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Benign & Malignant Tumours Treatment

Salivary gland tumours are rare types of tumours which begin in the salivary glands. They can begin in any of the salivary glands in your mouth, throat or neck.

Salivary glands make saliva, which is responsible for keeping the mouth moist and supporting healthy teeth. There are three pairs of major salivary glands under and behind the jaw – parotid, submandibular and sublingual. There are also many other tiny salivary glands in the lips, inside the cheeks and throughout the mouth and throat.

Salivary gland tumours mostly occur in the parotid gland, accounting for nearly 85% of all salivary gland tumours.

Types of Salivary Gland Tumours

There are many types of salivary gland tumours and they are normally classified based on the type of cells involved in the tumours.

The most common benign salivary gland tumour is the pleomorphic adenoma which is a slow-growing tumour that occurs mostly in the parotid gland. Other types of benign salivary gland tumours include:

  • Warthin’s tumour
  • Basal cell adenoma
  • Oncocytoma

Types of malignant salivary gland tumours include:

  • Adenocarcinoma
  • Acinic cell carcinoma
  • Adenoid cystic carcinoma
  • Clear cell carcinoma
  • Malignant mixed tumour
  • Mucoepidermoid carcinoma
  • Oncocytic carcinoma
  • Polymorphous low-grade adenocarcinoma
  • Salivary duct carcinoma
  • Squamous cell carcinoma

Causes of Salivary Gland Tumours

It is not clear what causes salivary gland tumours, but they are rare, accounting for less than 10% of all head and neck tumours.

What is known is that salivary gland cancer occurs when some cells in a certain salivary gland develop mutations in their DNA. The mutations allow the cells to grow and divide at a fast rate. The mutated cells continue to live when the other cells die. The accumulating cells then form a tumour that can invade nearby tissue. Cancerous cells can break off and spread (metastasize) to other areas of the body.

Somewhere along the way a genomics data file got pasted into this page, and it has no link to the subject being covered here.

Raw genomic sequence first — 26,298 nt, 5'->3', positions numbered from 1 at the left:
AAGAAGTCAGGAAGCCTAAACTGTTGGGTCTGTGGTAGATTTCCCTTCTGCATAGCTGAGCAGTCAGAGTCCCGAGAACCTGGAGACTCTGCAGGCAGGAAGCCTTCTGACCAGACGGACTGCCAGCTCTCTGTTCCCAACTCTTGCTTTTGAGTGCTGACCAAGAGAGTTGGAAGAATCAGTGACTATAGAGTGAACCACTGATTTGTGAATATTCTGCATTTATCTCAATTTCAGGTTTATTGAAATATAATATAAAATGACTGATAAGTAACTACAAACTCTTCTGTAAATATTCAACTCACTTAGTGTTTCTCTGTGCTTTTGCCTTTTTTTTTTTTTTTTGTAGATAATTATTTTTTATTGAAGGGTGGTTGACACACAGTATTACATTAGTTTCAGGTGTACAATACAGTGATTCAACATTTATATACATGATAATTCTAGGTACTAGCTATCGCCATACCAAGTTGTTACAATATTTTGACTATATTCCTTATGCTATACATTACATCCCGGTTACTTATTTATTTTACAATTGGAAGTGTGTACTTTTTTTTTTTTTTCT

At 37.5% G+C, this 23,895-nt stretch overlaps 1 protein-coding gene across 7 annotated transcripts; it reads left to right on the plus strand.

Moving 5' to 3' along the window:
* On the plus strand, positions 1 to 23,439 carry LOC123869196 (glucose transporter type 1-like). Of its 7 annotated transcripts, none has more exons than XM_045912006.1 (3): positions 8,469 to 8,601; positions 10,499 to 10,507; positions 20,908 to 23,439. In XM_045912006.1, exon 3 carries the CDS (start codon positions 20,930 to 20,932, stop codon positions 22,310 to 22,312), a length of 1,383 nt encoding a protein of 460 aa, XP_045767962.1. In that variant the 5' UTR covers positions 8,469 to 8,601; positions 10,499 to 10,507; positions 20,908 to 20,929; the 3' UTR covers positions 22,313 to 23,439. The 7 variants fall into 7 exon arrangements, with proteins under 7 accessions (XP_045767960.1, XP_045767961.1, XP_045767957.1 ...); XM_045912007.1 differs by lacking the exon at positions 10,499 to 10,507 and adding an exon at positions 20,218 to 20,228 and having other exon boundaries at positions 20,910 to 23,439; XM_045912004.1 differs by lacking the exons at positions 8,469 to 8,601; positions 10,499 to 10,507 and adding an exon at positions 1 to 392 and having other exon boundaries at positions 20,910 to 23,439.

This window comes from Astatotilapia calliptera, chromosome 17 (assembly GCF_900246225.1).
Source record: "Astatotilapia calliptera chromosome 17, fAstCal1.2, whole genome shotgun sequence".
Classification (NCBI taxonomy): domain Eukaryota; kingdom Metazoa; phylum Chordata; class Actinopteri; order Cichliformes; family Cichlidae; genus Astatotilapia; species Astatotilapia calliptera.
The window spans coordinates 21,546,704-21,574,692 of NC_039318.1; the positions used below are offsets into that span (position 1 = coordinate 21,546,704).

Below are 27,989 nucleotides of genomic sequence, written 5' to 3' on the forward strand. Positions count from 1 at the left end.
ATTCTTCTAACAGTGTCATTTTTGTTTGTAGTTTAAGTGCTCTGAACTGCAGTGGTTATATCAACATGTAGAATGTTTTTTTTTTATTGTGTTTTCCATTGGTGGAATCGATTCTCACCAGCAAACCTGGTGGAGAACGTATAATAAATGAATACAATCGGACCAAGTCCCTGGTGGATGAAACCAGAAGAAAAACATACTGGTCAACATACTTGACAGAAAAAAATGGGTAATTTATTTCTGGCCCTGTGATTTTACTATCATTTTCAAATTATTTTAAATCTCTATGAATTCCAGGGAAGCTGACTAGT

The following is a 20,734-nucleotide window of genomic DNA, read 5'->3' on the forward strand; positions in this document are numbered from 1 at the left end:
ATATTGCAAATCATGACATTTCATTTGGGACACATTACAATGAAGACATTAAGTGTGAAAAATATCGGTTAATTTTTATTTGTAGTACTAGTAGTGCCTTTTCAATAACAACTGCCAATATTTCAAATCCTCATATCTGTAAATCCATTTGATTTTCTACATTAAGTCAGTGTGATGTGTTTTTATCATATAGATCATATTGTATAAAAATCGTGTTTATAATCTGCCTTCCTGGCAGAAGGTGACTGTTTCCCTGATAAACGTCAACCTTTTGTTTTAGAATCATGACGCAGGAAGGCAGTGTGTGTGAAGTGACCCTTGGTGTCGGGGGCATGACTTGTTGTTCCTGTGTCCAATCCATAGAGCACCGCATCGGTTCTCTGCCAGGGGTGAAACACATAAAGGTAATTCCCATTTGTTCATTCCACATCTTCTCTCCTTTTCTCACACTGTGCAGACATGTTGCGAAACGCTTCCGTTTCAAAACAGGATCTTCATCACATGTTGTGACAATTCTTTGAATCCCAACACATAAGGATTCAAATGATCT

Symptoms of Salivary Gland Tumours

Symptoms of a salivary gland tumour may include:

  • A lump or swelling on or near the jaw or in the neck or mouth
  • Numbness in part of your face
  • Muscle weakness on one side of your face
  • Persistent pain in the area of a salivary gland
  • Difficulty swallowing
  • Trouble opening your mouth widely

Diagnosis of Salivary Gland Tumours

Procedures and tests used to diagnose salivary gland tumours include:

  • A physical exam. Your doctor will feel your jaw, throat and neck for lumps or swelling.
  • Imaging tests. MRI and CT help in determining the size and location of the salivary gland tumour.
  • Collection of a sample of tissue for testing. A biopsy will help to determine if the tumour is cancerous.

Treatment of Salivary Gland Tumours

Treatment for salivary gland tumours depends on the type, size and stage of the tumour as well as the overall health of the patient and preferences. The treatment usually involves surgery with or sometimes without radiation.

  • Salivary gland tumour’s surgery may include:
  • Removal of a portion of the affected gland. If the tumour is small in size and located in an area that is easy-to-access, it may be removed by a surgeon along with a small portion of healthy tissue that surrounds it.
  • Removal of the entire salivary gland. This happens in cases where the tumour is large or if it extends into nearby structures such as the duct that connects the salivary glands, facial nerves and facial bones and skin – these may also be removed.
  • Removal of lymph nodes from the neck. The lymph nodes from the neck are removed in cases where cancer has spread to them. This is done through neck dissection.
  • Reconstructive surgery. After surgery to remove the tumour, this is recommended to repair the area. If skin, bone or nerves are removed during surgery, they are usually repaired or replaced with reconstructive surgery. This is done to improve the patient’s ability to chew, swallow, breathe and speak.
  • Radiation therapy. Radiation therapy is also used for the treatment of salivary gland cancer if surgery is risky due to the placement of the tumour. It can also be used after surgery to kill any cancer cells that might have remained. It is sometimes combined with radiation depending on type, size and location of the tumour.
  • This is a drug treatment that uses chemicals to kill cancer. It is an option for people with advanced salivary gland cancer and it can sometimes be combined with radiation.

Next Step

At King’s College Hospital Dubai, we focus on offering an exemplary service from initial consultation through to the final diagnosis and treatment and beyond. Our team of expert doctors and nurses are here to offer tailored management and treatment of your condition, and to answer any questions that you might have throughout your time with us. Whatever you need us for, we’re only a phone-call away.


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